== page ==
Actually, I’m fantasizing about a system where parents chose the teacher each year from across the city, rather than the school. Administratively it would be a nightmare. And quite a headache for the parents, come to it. You’d also lose the ability to set curriculum across years, and I can see the room for histrionics and real abuses as the “good” teachers filled up quickly. I see everything wrong with this kind of system, but I still see the advantage of having a teacher you actually felt like you could trust. The current system makes sense administratively, but I can definitely see why some parents might want better. If I thought private school guaranteed this in any meaningful way, I’d feel very different. But I don’t think it does, so I don’t.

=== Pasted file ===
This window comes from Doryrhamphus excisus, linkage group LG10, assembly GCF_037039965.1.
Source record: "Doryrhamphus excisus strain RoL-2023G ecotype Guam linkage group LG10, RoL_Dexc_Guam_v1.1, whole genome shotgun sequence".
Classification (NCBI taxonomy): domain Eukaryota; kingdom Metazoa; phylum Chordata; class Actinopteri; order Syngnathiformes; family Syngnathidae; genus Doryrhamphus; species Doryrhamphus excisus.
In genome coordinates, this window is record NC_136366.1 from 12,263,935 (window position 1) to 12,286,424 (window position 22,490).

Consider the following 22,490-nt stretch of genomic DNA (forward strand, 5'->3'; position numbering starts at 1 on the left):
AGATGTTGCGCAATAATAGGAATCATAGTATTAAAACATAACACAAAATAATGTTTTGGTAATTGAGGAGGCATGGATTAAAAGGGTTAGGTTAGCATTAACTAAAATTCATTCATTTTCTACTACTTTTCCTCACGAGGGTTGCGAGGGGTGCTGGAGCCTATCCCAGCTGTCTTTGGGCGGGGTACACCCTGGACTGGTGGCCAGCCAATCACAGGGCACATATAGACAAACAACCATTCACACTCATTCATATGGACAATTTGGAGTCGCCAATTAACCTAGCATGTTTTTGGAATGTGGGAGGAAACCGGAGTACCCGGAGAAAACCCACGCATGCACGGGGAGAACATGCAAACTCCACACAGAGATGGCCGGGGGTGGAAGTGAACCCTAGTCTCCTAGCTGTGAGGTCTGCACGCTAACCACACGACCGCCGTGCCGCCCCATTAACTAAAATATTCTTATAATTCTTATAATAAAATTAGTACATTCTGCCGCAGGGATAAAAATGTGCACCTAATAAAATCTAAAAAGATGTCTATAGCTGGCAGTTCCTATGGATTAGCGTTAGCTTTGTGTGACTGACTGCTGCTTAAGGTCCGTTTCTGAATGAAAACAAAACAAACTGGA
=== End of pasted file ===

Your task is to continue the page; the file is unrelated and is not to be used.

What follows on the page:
Which, really, makes me wonder about the worth of private schools. They’re definitely good for situations where the public school isn’t up to scratch, but how many parents are drawn to them for the wrong kinds of reasons? I’m glad little Madeline is getting a good education, really. I’m just a little afraid people will put their kids in private schools for the wrong kind of reasons, because they think it gives them more control or influence over their kid’s education than it actually does. that desire is understandable, even natural, but I don’t see private school being a good way to get there. If anything it seems like it would bleed away resources from people actually trying to improve their communities.